One of the best parts of thrifting is the thrill of the hunt. Thrift stores offer items at bargain prices, which makes it hard to pass up a great find. However, there are some risks that may come with buying secondhand items.
Here are 10 items you should avoid buying at a thrift store — at all costs!
THE WHY: The cosmetics industry is not required to print expiration dates on their products, so the only way to know whether makeup is still good will be based on how long you’ve had it.
THE RISK: Brand new makeup sitting under the sun that eventually makes it way on to the shelves a thrift store can still be expired. Plus, there’s the chance of buying someone else’s germs from old makeup. It’s best to do a little research on where to buy affordable and safe cosmetics.
THE WHY: First of all, they tend to be a magnet for germs. Stuffed animals can’t ever be cleaned well enough due to their absorbent nature and tendency to hold onto odors no matter how many times they are washed.
THE RISK: Stuffed animals from thrift stores are most likely second-hand, which are probably infested with bacteria that could lead to infection in the baby’s eyes, nose, and mouth. Choking hazards and loose parts like small marbles or beads that could come off the toy is also dangerous.
THE WHY: There’s no way to predict with certainty how long a shoe will last and how it will stand up to repeated wear and tear. And conditions in which used shoes are stored can play a factor in their condition (humidity levels and temperature extremes can cause some materials to break down).
THE RISK: Running shoes are designed for about 500 miles of running, and after that, you’re likely to get injured. If you love running and do it often, investing in a great pair of running shoes is a good idea. Wear what fits and feels right!
THE WHY: There is no denying that helmets can be damaged even with just one impact. They should be replaced once they have been involved in a crash or fall because this makes them less effective at protecting the user’s head.
THE RISK: Most cheap/secondhand helmets are refurbished ones that have been previously damaged or used by someone else. A damaged helmet can not effectively protect the user from any head injury while riding a motorcycle. You may save a few dollars upfront but in the end, those few dollars could very well cost you much more!
THE WHY: Mattresses are home to many creatures like bed bugs. If you want to ensure you’re not bringing unwanted house guests home with you, pass on the second-hand mattresses and bed frames at thrift stores.
THE RISK: Treating bed bugs can be difficult and costly, so it’s important to prevent them from getting into homes in the first place. Thrift stores are especially prone to harboring parasites because they receive so many donations. Since these furniture pieces are used daily, buying new might be a better bet for good shape and durability.
THE WHY: There’s no way of knowing who used the item before, and what they used it for. The blades in old blenders might be dull and not cut through food properly. It can be more trouble than it’s worth.
THE RISK: Buying a used blender from thrift stores or garage sales, not only threatens the safety of your food by using an unfamiliar and potentially dangerous appliance, but you could also end up spending more money than you had planned.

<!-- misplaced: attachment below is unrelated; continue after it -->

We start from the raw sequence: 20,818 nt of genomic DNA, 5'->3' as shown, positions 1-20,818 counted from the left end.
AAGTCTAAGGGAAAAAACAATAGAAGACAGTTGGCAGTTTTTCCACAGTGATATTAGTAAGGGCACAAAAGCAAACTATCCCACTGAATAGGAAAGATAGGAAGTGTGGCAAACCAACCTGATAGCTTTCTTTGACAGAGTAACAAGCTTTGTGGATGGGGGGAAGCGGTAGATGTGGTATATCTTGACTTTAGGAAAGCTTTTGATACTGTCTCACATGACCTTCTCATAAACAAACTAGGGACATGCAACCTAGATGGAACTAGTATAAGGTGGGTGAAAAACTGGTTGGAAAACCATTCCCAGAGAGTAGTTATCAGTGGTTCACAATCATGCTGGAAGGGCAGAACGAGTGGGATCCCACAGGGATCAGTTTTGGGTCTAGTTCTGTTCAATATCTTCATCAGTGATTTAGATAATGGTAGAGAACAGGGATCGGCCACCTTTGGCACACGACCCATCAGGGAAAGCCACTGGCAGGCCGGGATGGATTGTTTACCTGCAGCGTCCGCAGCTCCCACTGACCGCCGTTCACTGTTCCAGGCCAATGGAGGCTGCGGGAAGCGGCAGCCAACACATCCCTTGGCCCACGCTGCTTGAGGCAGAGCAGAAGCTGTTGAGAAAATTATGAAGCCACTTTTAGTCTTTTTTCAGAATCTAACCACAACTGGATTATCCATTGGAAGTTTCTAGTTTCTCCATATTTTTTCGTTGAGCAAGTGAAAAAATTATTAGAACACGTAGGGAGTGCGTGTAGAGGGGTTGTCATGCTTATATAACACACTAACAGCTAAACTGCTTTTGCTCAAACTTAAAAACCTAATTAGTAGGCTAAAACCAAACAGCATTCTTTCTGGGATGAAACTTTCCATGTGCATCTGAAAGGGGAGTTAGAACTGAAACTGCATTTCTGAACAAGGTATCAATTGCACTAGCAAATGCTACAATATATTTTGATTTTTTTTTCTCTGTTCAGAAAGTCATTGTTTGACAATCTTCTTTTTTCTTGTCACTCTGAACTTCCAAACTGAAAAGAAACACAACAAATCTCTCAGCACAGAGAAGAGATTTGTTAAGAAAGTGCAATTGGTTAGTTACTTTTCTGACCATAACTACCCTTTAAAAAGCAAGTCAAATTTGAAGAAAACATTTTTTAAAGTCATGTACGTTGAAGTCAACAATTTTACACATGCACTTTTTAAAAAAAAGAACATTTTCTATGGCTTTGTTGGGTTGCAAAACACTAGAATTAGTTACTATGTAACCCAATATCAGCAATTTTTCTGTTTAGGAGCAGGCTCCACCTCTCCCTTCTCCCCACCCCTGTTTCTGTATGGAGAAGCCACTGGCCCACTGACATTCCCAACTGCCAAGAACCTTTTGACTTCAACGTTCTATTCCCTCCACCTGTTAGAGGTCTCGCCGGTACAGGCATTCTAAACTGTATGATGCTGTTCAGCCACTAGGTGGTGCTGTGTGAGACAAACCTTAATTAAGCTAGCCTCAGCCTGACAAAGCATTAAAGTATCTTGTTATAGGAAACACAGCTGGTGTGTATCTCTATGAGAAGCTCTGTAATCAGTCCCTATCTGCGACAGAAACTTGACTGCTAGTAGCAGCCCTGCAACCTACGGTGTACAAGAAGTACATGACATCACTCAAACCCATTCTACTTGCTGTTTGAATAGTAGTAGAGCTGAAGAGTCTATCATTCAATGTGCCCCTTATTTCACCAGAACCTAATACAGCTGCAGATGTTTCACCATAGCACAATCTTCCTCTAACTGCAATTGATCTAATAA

THE WHY: Saving a few dollars is not worth it to find a rare pair of vintage underwear. These are very personal garments and could be just plain worn out. If you want quality and comfort, stick with new ones.
THE RISK: The problem with buying used undergarments is that you may not even realize you have become infected until it’s too late. Although hand washing can help reduce some of the bacteria that might be present on the clothing, there is no way to completely eliminate all traces of germs.
THE WHY: Even if you don’t mind the possibility of using an older product, there’s no telling where it came from. A crib in a thrift store could have been recalled two years ago and then shoved onto a shelf.
THE RISK: When buying used from a thrift store, the issue of recalls can be troublesome. It might also be damaged, which could lead to a hazard for children.
THE WHY: There are no guarantees that a used car seat will have been tested or approved by the US Product Safety Commission. Even if it’s been stored for years in the original box, there’s no way of knowing how well it’s been looked after, or if it has been recalled.
THE RISK: The plastic on car seats tends to become brittle as time goes on, and over time can lose strength – even if it doesn’t appear to have been damaged in any way. A new car seat is a relatively large purchase, but it’s one that can save your child’s life.
THE WHY: Most vintage items were designed in a time when safety was not a top priority. Older models of halogen lamps lack protective barriers, making them extremely flammable. While we don’t want to discourage anyone from buying vintage items, it is important to be aware of the risks associated with them.
THE RISK: Thrift stores don’t usually test products for safety, so it is best to avoid purchasing halogen lamps from them. It’s tempting to save a few dollars by buying one at the thrift store or from a garage sale. But that bargain might not be worth it after all.
In the end, it’s all about weighing the risk versus reward. While there certainly are things that you should never buy at a thrift store, there are also great items to be found if you know how to shop. Use your best judgment when shopping for secondhand goods, and remember: your best option is usually to buy the item if the price is low enough, but not if there’s a high chance of it being a fake or a low-quality product